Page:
University of Southern California

Emily Tighe
Title
Seeing the Big Picture
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Graduating Year
2011
Undergrad Institution
University of Southern California
Hometown
Maryland and Northern California

A major minor

Emily Tighe wants to know what makes people tick, and her minor in consumer behavior gave her real insight into demographics and segmentation. And it thoroughly changed the way she views the marketing landscape.

“You can’t just market to one consumer segment,” she observes. “Even within America, it’s so different with each segment. It’s something I never noticed before, and now in every advertisement—in everything—I’m always critically analyzing each marketing approach.”

Emily also benefited from the minor’s interdisciplinary focus. She took courses in psychology, sociology and communications, all of which advanced her knowledge of business and marketing. “I was learning how consumers behave, what makes them react the way they do, why they make these purchases and what drives them,” she says.

Feeling at home

As for her own decision to attend USC Marshall, Emily was driven by the university’s culture and broad range of opportunities. “There’s something for everyone here, and I really liked that. Everyone had a lot of pride about being part of the USC Trojan Family. It felt like home.”

But the most surprising aspect was the faculty’s friendliness. “Several professors really helped me along the way, and that’s not something I was really expecting. I was thinking that professors aren’t going to know me. But they really take the time to know you. They take an interest in you as a person, and in your career.”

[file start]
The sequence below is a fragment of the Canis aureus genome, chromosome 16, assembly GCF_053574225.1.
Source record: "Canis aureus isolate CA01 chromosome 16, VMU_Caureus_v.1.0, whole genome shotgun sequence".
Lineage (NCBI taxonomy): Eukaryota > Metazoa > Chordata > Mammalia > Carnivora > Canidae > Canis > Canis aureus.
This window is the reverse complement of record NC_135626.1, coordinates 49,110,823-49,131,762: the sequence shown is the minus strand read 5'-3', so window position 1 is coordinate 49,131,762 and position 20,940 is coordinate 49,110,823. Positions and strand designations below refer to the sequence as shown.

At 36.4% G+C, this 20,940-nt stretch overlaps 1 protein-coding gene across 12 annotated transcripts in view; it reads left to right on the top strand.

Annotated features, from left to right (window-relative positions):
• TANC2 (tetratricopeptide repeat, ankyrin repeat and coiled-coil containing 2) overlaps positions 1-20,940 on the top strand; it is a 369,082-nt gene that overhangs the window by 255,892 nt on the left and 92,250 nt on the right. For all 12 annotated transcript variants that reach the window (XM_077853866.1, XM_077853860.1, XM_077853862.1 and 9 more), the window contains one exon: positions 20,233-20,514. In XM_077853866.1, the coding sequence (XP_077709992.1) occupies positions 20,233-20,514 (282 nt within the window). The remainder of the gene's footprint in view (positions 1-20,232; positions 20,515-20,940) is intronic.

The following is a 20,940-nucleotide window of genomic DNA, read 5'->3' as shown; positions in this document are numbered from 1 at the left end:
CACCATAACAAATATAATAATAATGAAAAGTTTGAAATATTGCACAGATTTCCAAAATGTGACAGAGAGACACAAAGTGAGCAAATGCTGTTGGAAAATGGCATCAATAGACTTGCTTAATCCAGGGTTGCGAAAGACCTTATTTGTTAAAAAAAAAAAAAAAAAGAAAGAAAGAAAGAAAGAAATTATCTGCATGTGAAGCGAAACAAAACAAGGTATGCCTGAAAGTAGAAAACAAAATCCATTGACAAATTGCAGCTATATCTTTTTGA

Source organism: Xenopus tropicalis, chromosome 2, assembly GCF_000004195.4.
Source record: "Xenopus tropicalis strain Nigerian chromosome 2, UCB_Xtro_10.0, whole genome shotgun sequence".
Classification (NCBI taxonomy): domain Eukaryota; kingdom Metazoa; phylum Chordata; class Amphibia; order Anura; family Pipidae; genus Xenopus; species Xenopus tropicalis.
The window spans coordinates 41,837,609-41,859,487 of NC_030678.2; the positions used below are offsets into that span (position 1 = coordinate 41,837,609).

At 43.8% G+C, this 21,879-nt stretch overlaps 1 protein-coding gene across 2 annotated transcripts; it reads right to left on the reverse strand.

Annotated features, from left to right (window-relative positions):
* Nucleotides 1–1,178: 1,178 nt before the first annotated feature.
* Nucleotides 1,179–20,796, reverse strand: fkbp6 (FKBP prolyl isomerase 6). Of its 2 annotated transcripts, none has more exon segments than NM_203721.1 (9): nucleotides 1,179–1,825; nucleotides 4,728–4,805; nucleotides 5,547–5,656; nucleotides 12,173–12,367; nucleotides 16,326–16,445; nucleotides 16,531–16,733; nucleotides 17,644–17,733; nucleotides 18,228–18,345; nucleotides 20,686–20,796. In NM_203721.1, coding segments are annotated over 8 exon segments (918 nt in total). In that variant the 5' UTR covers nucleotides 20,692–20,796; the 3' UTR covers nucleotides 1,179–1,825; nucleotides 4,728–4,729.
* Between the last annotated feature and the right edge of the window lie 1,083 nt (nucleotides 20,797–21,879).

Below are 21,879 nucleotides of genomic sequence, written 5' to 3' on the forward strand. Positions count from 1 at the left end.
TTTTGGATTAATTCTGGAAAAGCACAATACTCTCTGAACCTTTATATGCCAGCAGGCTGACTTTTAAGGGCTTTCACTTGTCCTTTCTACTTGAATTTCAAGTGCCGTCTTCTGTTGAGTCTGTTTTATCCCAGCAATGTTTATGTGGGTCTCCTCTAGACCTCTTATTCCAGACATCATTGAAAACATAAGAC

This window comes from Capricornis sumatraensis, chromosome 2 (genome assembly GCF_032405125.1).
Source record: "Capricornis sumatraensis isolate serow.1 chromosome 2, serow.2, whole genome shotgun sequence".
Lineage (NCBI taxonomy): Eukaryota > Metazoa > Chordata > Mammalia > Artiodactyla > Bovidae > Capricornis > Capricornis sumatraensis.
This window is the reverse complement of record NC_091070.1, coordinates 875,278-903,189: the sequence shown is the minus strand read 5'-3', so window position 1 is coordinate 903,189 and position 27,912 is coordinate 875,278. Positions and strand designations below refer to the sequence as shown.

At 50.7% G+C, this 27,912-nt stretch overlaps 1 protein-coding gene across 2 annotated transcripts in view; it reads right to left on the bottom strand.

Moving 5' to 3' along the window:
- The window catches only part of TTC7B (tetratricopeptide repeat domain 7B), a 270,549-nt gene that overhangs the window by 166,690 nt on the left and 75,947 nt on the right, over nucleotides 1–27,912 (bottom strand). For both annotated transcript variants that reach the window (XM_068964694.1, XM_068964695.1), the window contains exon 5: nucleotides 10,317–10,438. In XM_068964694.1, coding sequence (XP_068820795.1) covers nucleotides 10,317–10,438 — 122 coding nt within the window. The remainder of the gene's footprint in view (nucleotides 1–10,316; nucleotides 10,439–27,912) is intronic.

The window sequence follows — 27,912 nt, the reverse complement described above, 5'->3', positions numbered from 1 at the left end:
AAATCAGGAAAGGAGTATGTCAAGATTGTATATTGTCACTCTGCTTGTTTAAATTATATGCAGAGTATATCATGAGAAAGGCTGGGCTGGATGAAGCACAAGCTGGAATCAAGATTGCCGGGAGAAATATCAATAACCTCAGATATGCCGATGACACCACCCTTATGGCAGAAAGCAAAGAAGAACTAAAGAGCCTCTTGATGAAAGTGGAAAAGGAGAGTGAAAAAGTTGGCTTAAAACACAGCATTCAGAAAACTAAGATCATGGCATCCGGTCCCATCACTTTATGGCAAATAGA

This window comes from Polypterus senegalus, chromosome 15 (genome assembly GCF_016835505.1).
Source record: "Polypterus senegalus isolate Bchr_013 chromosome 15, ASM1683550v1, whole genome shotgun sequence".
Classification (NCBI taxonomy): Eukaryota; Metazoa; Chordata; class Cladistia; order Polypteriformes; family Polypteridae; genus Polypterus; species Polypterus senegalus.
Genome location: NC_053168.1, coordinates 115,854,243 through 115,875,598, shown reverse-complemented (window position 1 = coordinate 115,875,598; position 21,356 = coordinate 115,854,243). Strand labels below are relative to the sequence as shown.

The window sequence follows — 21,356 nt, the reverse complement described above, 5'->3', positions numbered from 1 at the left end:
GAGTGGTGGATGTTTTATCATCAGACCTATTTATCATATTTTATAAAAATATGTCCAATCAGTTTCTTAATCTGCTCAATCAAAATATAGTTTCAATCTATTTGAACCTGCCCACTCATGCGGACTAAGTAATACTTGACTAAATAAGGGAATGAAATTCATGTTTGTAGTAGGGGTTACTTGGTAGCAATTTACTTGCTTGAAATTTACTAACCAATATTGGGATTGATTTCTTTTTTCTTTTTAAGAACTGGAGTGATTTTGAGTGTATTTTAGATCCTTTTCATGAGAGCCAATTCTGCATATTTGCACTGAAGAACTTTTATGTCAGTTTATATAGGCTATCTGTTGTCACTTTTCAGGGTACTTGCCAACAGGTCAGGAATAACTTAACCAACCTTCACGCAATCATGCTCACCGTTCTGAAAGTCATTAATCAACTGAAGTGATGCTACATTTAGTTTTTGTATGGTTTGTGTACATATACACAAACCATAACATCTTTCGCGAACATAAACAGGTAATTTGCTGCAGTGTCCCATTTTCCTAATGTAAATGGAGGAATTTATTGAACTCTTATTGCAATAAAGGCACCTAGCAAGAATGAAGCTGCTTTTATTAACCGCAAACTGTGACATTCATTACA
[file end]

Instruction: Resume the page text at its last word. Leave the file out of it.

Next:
Making friends

Emily believes students should take every advantage USC Marshall offers, not just academically but also socially. “You will meet so many people here that have done so much, and it’s really good to keep in contact with them. The Trojan network, it’s a real thing. It’s really amazing how much people are willing to give back to USC.”

She also urges students to get involved on campus. For her own part, Emily joined the Marshall Women’s Leadership Board her freshman year, and eventually worked her way up to serve as the group’s president. She was equally active in her sorority and rarely missed a Trojan athletic event.

“I’m a big sports fan, so I loved going to the basketball, volleyball and football games. And I loved the events the program board put on—all the concerts on campus. It’s really been a great experience.”

Kraft-ing a career

Emily is launching her career in the management development program at Kraft Foods, where she will experience a variety of business operations, including sales, account management and customer logistics. “The idea is a fast track to get you higher in management,” she explains. “Then after the year and a half, you decide which direction you want to take your career within Kraft.”

Whichever direction Emily chooses, she feels confident in her future—thanks at least in part to the practical focus of the Marshall curriculum. Through such courses as Therese Wilbur’s New Product Development & Branding, Emily says: “Everything we were learning directly applied to how it is in the real world. We got to formulate new products and learn how to brand them. I don’t know if you get that at a lot of other schools.”

Ultimately, she thinks she will return to school to get her MBA and pursue a career in brand management, her favorite Marshall course. “In brand management, you get the whole big picture,” she explains. “You take a brand, and it’s kind of like your little baby, and you really need to set it up for success. You’re dealing with the products, the pricing, how to market the product, and any public relations or events that go with that. You’re really tying it all into one big, integrated marketing campaign.”